A new virtual art gallery is starting a conversation on why the current stay-at-home order isn’t ideal for everyone, as it explores race and social class issues.
“We are currently in the South Side of Chicago on Racine, in front of one house that is like many houses in this neighborhood that tells a story,” said artist Maxwell Emcays.
“The visual of these abandoned homes, boarded up neglected buildings are synonymous to the struggles that the community faces. The same communities that people are surprised that have high mortality as it relates to COVID-19. So the homes for me just really tell this parallel narrative and serve as a metaphor to a larger story.”
It’s a story in response to the pandemic, more specifically, the stay-at-home order.
The idea of home being a safe space inspired artist Maxwell Emcays’ to create a virtual exhibit called, “Let Them Stay Home.”
“The term home has been hit with a blanket statement. As if every single home is exactly the same and every single home has the same amenities,” Emcays said. “So for me, home was a perfect opportunity to start to talk about home. And start to talk about the inequality of home.
With photos of abandoned homes taken in Englewood just a month ago, Emcays said so much has changed in that short time.
“Home isn't a beautiful place for everyone else,” Emcays said. “Home isn’t always a place for shelter. Home is often a place where people try to escape, where they try to get away from. I did this visual digital interactive experience that visually interacts with it and sort of showcases it as a little bit of hope, a little bit of potential.”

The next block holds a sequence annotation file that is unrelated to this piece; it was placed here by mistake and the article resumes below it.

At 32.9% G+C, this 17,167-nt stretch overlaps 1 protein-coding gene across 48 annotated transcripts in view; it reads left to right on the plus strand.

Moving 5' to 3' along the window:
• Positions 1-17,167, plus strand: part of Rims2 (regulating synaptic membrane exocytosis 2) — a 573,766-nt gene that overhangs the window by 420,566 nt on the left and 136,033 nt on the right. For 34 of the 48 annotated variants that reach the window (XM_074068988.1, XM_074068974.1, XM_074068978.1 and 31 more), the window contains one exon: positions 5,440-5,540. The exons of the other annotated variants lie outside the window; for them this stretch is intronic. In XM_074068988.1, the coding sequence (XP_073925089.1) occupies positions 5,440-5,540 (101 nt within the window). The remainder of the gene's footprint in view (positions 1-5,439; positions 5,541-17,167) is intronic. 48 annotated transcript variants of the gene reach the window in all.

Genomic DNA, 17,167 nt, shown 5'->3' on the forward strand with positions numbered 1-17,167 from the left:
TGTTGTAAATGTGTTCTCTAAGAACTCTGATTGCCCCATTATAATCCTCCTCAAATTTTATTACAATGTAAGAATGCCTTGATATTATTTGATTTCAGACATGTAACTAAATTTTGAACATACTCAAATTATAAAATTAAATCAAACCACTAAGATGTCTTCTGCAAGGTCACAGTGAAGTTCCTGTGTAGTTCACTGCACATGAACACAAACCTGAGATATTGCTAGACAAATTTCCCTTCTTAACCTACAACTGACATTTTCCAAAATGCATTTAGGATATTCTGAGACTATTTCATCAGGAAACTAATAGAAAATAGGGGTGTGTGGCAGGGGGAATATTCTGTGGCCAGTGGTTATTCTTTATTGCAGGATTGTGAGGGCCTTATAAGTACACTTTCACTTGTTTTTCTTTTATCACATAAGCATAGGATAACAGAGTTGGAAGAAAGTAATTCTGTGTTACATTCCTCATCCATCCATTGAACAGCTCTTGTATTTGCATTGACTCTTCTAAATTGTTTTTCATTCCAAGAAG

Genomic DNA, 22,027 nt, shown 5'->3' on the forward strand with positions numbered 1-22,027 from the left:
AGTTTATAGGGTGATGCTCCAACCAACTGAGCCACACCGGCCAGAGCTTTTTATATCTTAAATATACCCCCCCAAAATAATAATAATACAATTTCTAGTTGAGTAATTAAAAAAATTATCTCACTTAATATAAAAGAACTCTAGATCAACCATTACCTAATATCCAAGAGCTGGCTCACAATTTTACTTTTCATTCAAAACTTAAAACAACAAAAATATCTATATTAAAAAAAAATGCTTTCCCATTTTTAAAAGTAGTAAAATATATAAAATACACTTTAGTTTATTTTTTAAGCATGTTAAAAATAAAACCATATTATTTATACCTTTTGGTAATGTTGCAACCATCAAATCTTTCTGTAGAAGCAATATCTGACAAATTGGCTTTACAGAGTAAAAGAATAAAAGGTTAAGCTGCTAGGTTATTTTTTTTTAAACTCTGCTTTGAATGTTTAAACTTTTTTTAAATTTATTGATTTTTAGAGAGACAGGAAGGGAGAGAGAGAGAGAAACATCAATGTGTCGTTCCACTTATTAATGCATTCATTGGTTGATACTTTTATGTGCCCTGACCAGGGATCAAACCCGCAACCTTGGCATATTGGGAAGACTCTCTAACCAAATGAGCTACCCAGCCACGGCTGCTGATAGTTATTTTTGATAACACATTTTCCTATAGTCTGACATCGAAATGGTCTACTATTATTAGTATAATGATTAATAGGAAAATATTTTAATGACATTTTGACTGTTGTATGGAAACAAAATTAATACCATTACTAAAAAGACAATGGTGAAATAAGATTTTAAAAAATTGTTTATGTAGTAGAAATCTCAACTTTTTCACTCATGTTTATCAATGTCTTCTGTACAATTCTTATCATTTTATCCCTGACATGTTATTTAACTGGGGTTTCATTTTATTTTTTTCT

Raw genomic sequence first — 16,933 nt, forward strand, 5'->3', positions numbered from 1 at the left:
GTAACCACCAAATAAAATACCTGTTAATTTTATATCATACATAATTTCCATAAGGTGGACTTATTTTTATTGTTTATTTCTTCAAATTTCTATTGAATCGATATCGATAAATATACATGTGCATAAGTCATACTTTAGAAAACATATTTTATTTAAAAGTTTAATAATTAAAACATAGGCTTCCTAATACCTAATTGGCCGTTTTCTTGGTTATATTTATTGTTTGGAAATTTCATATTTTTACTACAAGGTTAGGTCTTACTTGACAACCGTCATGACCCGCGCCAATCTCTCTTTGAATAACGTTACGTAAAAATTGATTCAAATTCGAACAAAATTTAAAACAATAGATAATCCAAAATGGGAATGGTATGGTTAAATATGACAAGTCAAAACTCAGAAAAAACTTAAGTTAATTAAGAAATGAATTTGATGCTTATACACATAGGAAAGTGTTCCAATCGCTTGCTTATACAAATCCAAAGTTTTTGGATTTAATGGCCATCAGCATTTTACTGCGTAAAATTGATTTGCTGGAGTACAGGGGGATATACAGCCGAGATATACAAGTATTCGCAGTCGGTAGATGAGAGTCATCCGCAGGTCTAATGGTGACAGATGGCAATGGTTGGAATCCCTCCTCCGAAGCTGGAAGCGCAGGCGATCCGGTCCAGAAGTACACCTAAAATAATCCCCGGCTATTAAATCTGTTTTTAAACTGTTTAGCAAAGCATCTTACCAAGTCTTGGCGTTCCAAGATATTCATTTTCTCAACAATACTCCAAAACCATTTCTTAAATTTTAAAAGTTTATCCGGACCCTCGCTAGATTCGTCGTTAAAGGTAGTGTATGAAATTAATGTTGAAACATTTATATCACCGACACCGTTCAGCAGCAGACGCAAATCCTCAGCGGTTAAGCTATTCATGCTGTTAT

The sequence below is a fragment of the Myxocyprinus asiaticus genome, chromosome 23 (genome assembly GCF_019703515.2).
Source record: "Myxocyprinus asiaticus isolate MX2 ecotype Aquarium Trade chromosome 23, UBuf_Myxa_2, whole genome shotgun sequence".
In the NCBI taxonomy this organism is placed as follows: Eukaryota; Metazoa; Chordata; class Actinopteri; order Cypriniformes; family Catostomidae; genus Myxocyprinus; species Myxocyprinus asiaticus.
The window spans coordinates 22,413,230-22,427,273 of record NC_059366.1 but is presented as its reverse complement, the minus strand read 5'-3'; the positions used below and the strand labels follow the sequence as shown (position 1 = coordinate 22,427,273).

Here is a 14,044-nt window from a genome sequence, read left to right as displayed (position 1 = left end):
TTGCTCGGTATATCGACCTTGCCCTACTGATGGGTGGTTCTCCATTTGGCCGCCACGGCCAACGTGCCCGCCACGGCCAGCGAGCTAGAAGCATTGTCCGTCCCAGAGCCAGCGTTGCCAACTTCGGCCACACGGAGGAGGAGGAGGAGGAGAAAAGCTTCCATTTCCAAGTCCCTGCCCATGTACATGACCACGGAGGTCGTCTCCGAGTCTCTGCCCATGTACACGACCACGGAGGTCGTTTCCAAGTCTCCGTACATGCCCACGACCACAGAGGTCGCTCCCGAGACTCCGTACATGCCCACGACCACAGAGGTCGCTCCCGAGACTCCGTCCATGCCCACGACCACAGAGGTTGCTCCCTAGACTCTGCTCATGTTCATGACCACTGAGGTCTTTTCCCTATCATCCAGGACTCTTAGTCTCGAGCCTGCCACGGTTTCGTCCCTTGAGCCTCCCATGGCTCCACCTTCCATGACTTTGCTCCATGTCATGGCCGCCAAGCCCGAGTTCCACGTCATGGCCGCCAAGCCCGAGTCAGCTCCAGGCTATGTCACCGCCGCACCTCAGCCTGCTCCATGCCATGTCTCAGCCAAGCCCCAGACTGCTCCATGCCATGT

Emcays used a teddy bear named Terrance to emphasize that potential
“Teddy bears are connected to this beautiful innocence of childhood. Whereas in neighborhoods like this, the teddy bear is contrasted to the harsh reality of what we see,” he said. “So I wanted to bridge those gaps and bring those things together. This innocence every child should have and this harsh reality.
“The color palette represents desserts and cakes as it pays homage back to the ‘Let them eat cake’ (saying) originally stated by the Queen of France during the Revolution. All of the gestural, colorful things are trying to escape from within the home,” Emcays said. “So that was another thing I wanted to add to it. It’s done in a very whimsical lifelike way type way where they’re organically trying to maneuver their way from inside of the home outside into our world over here.”
While the virtual exhibit is only online for a limited time, Emcays said he hopes the conversation surrounding what home means, is long term.
“It's super important right now to discuss home in a real way so after this pandemic, just like before this pandemic, we can actually see a change to what people call home,” he said.
The virtual art gallery “Let Them Stay Home” is available online until June 1.
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Angel Idowu is the JCS Fund of the DuPage Foundation Arts Correspondent.